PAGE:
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11 year study in concussion incidence

A study to establish the risks and trends of concussions from sports-related activities in 12 scholastic sports that could be used as a basis for early concussion detection and concussion treatments and preventative measures. This epidemiological study will investigate the relative risks and incidence rates of concussion in twelve high school sports using data available from the 1997, 1998, 2007 and 2008 academic years.

Data was gathered from 20 large public high schools, which used electronic tools for medical record keeping. On-site athletic trainers were present on all recorded practice sessions and all injuries were recorded electronically on a daily basis. The results showed that out of 10 926 892 athlete exposures, 2650 concussions were reported, meaning an incidence rate of around 0.0024%. Gender discrepancy was present, with boys sports accounting for 75% of all concussions when the athlete exposures were close to even (53%). Football was found to have the highest incidence rate of 0.0060%, meaning the sport alone was responsible for more than half of all concussions recorded. Looking at girls’ sports, soccer had the most concussions with an incidence rate of 0.0035%. It was also found to come second in all sports when data from boys’ and girls’ was combined.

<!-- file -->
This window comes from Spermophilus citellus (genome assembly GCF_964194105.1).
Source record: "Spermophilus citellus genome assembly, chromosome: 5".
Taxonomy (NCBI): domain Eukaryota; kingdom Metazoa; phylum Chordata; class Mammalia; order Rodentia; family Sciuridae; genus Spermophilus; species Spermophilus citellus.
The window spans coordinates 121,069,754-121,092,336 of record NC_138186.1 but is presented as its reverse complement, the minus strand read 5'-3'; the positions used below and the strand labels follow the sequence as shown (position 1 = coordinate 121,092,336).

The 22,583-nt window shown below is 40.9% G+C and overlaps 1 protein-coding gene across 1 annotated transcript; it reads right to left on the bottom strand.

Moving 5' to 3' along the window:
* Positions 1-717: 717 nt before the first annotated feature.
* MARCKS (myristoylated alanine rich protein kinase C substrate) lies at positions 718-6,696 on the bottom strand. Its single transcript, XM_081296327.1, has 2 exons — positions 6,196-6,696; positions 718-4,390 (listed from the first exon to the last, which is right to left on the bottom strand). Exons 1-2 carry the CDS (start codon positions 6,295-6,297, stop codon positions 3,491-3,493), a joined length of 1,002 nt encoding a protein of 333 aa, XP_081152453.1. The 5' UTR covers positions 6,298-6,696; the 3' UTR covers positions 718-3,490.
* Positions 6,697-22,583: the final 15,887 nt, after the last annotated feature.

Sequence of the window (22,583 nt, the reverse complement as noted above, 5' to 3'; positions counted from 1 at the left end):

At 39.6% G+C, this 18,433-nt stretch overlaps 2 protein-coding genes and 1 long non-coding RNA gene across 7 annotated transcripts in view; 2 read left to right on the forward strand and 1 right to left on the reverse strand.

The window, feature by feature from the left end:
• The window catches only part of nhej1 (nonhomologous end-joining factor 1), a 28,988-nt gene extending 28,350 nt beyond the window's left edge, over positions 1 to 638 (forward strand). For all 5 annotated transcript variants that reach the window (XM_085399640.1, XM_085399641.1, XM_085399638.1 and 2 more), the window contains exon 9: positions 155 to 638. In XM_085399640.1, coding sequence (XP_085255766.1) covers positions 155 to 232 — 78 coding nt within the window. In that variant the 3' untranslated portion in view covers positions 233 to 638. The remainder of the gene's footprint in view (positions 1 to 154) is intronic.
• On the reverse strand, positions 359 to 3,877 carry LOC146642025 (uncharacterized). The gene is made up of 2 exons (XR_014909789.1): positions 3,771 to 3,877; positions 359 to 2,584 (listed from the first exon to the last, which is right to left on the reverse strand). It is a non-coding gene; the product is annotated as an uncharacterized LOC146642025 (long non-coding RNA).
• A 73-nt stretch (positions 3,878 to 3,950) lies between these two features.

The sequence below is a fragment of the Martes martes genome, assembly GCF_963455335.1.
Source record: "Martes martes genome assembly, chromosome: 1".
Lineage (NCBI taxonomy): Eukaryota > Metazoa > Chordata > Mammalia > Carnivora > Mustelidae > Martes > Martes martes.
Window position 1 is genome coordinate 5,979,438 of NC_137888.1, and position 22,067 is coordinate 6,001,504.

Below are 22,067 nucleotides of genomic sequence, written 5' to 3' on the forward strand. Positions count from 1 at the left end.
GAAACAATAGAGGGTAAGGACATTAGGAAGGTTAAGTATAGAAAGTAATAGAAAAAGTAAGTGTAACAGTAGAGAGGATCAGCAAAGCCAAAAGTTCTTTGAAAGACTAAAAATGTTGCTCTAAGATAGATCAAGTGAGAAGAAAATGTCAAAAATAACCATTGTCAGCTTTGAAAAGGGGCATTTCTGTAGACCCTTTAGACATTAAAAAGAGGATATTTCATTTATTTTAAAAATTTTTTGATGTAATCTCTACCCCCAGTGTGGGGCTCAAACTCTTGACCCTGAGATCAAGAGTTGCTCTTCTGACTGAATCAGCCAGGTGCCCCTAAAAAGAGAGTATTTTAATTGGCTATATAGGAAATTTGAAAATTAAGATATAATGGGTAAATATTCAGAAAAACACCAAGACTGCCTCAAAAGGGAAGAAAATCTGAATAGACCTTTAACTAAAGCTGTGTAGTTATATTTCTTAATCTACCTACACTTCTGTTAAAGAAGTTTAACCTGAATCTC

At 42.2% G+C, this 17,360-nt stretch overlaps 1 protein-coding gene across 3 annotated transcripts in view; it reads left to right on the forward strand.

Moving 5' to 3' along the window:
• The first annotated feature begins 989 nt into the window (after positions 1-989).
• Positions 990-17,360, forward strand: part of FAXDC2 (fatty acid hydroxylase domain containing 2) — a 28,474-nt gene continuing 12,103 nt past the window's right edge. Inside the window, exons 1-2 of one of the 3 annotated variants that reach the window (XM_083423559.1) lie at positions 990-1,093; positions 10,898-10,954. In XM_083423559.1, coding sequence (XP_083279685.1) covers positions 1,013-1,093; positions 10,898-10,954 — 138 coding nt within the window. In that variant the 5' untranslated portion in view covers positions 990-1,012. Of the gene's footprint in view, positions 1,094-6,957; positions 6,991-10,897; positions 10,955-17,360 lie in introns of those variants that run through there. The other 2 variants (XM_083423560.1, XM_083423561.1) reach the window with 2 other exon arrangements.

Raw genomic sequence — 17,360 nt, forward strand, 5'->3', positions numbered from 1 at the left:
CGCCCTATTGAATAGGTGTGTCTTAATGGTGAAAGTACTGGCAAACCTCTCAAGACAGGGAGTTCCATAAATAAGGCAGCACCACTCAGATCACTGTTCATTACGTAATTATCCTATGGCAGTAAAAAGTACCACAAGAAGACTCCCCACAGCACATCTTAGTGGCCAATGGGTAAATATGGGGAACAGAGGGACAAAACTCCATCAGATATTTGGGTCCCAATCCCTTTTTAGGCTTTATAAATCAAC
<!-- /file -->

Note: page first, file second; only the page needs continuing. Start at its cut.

When data for the 1997-1998 and 2007-2008 academic years were compared, there was a 4.2-fold increase in the concussion rate, an annual increase of around 15.5%. Breaking down the records by sport, all 12 sports have seen increases over time in the concussion rate. When comparing girls’ sports to equivalent or similar boy’s sports, girls were found to have nearly two times the risk of concussion as boys. Although it was the collision sports like football and boys’ lacrosse which saw the greatest amount of concussions, it is surprising to see girls’ sports have rates higher than those of boys’ sports. The other notable discovery was the increase over time in concussion rates across all sports, which could either be explained by a higher sensitivity to recognizing a concussion or actually be an increase in the occurrence. The findings of the study indicate that contact sports like lacrosse and football must still be monitored carefully, but that vigilance in other sports that may not be considered to have a high risk of concussion should not be neglected.

Full study can be downloaded at: